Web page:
Rank and organization: Captain, U.S. Marine Corps, Company G, 3d Battalion, 1st Marines, 1st Marine Division (Rein.). Place and date: Hagaru-ri, Korea, 29 and 30 November 1950. Entered service at: Pueblo, Colo. Born: 2 December 1921, Syracuse, Mo.
Citation... For conspicuous gallantry and intrepidity at the risk of his life above and beyond the call of duty as commanding officer of Company G, in action against enemy aggressor forces. Ordered to break through enemy-infested territory to reinforce his battalion the morning of 29 November, Capt. Sitter continuously exposed himself to enemy fire as he led his company forward and, despite 25 percent casualties suffered m the furious action, succeeded in driving through to his objective.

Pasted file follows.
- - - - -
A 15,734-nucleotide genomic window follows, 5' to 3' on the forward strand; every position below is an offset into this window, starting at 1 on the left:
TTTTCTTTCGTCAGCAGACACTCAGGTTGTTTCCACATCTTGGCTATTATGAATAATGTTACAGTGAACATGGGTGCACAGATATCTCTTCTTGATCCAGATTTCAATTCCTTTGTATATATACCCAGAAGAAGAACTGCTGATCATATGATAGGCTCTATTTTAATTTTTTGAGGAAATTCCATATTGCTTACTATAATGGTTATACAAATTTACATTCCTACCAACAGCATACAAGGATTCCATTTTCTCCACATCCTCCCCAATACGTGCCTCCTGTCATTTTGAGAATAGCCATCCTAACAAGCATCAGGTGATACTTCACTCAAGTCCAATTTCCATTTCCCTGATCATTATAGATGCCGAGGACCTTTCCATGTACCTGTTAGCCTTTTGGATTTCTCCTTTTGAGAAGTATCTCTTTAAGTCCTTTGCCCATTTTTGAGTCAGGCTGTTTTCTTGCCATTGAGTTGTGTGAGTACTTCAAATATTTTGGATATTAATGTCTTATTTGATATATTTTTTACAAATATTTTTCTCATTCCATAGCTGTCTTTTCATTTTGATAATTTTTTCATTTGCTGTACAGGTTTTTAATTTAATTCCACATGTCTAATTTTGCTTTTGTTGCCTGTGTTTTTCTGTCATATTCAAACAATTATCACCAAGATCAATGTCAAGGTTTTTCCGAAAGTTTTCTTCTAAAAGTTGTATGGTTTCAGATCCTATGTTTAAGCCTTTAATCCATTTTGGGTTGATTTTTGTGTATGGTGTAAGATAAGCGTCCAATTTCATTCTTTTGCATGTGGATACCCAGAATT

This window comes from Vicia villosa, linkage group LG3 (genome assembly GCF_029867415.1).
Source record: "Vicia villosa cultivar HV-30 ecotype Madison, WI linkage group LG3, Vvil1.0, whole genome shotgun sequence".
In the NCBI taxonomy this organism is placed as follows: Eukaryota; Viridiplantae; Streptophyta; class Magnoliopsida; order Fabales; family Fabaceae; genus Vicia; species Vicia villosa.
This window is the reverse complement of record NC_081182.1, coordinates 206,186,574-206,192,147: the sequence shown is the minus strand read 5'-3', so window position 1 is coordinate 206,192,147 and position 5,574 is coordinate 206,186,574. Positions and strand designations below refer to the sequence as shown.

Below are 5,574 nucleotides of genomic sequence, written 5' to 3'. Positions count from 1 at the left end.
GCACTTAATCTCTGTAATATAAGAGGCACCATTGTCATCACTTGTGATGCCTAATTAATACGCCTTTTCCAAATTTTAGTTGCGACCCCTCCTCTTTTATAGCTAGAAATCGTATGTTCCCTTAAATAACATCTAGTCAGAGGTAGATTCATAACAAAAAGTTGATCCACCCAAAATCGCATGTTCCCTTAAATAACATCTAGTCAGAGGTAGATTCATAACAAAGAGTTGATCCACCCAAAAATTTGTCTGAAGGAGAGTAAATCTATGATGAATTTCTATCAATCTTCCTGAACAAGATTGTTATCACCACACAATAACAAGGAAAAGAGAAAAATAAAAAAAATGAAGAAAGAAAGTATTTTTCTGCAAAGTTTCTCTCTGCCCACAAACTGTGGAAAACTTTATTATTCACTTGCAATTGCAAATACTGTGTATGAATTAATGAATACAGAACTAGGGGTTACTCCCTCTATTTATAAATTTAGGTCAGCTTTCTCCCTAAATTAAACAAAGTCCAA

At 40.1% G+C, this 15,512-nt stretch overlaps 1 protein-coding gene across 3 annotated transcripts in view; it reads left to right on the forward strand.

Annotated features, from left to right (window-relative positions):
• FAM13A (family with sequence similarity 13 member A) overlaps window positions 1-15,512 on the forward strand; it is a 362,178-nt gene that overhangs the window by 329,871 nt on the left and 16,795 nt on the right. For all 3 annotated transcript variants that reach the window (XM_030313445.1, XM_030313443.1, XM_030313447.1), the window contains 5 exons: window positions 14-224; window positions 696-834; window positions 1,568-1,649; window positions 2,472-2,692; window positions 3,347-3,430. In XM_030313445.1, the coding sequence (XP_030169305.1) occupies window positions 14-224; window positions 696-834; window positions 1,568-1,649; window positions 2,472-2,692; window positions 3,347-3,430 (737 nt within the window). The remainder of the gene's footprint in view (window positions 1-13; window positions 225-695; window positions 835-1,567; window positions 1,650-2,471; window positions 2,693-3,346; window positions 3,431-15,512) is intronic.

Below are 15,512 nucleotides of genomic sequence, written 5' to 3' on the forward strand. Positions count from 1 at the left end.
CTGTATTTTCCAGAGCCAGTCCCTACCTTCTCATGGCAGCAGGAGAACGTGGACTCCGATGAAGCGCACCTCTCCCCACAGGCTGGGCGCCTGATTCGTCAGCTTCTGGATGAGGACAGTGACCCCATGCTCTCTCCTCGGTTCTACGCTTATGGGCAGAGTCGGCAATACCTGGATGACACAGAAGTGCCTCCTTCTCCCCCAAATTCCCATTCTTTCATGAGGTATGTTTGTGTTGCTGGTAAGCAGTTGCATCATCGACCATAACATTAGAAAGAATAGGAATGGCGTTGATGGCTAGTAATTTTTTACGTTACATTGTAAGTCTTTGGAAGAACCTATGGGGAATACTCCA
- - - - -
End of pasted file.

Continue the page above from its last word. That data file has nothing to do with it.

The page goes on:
Assuming the responsibility of attempting to seize and occupy a strategic area occupied by a hostile force of regiment strength deeply entrenched on a snow-covered hill commanding the entire valley southeast of the town, as well as the line of march of friendly troops withdrawing to the south, he reorganized his depleted units the following morning and boldly led them up the steep, frozen hillside under blistering fire, encouraging and redeploying his troops as casualties occurred and directing forward platoons as they continued the drive to the top of the ridge. During the night when a vastly outnumbering enemy launched a sudden, vicious counterattack, setting the hill ablaze with mortar, machine gun, and automatic-weapons fire and taking a heavy toll in troops, Capt. Sitter visited each foxhole and gun position, coolly deploying and integrating reinforcing units consisting of service personnel unfamiliar with infantry tactics into a coordinated combat team and instilling in every man the will and determination to hold his position at all costs. With the enemy penetrating his lines in repeated counterattacks which often required hand-to-hand combat, and, on one occasion infiltrating to the command post with handgrenades, he fought gallantly with his men in repulsing and killing the fanatic attackers in each encounter. Painfully wounded in the face, arms, and chest by bursting grenades, he staunchly refused to be evacuated and continued to fight on until a successful defense of the area was assured with a loss to the enemy of more than 50 percent dead, wounded, and captured. His valiant leadership, superb tactics, and great personal valor throughout 36 hours of bitter combat reflect the highest credit upon Capt. Sitter and the U.S. Naval Service.